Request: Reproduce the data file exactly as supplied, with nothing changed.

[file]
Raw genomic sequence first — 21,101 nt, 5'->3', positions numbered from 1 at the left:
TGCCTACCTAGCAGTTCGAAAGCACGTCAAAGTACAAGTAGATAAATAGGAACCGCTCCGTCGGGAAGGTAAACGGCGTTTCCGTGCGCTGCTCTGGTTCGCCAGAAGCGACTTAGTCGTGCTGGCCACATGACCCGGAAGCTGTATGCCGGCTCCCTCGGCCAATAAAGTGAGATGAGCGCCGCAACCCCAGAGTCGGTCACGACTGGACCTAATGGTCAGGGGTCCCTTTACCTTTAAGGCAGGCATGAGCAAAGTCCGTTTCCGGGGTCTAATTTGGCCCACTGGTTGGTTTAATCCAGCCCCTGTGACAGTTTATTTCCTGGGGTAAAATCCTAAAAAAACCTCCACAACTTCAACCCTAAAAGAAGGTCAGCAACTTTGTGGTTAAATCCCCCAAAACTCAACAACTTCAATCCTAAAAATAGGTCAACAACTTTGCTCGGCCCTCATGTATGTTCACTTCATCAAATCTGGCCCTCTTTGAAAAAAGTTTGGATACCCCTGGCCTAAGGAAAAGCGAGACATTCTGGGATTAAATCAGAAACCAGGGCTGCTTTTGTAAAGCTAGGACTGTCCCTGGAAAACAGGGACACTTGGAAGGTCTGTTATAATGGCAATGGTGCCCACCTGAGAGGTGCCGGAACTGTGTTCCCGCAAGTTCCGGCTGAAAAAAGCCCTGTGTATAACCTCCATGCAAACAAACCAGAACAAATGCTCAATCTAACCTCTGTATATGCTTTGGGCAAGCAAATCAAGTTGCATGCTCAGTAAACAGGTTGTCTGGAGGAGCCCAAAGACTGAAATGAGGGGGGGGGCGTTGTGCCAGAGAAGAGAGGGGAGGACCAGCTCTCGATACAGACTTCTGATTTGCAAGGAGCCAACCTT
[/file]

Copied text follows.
Raw genomic sequence first — 21,101 nt, 5'->3', positions numbered from 1 at the left:
TGCCTACCTAGCAGTTCGAAAGCACGTCAAAGTACAAGTAGATAAATAGGAACCGCTCCGTCGGGAAGGTAAACGGCGTTTCCGTGCGCTGCTCTGGTTCGCCAGAAGCGACTTAGTCGTGCTGGCCACATGACCCGGAAGCTGTATGCCGGCTCCCTCGGCCAATAAAGTGAGATGAGCGCCGCAACCCCAGAGTCGGTCACGACTGGACCTAATGGTCAGGGGTCCCTTTACCTTTAAGGCAGGCATGAGCAAAGTCCGTTTCCGGGGTCTAATTTGGCCCACTGGTTGGTTTAATCCAGCCCCTGTGACAGTTTATTTCCTGGGGTAAAATCCTAAAAAAACCTCCACAACTTCAACCCTAAAAGAAGGTCAGCAACTTTGTGGTTAAATCCCCCAAAACTCAACAACTTCAATCCTAAAAATAGGTCAACAACTTTGCTCGGCCCTCATGTATGTTCACTTCATCAAATCTGGCCCTCTTTGAAAAAAGTTTGGATACCCCTGGCCTAAGGAAAAGCGAGACATTCTGGGATTAAATCAGAAACCAGGGCTGCTTTTGTAAAGCTAGGACTGTCCCTGGAAAACAGGGACACTTGGAAGGTCTGTTATAATGGCAATGGTGCCCACCTGAGAGGTGCCGGAACTGTGTTCCCGCAAGTTCCGGCTGAAAAAAGCCCTGTGTATAACCTCCATGCAAACAAACCAGAACAAATGCTCAATCTAACCTCTGTATATGCTTTGGGCAAGCAAATCAAGTTGCATGCTCAGTAAACAGGTTGTCTGGAGGAGCCCAAAGACTGAAATGAGGGGGGGGGCGTTGTGCCAGAGAAGAGAGGGGAGGACCAGCTCTCGATACAGACTTCTGATTTGCAAGGAGCCAACCTT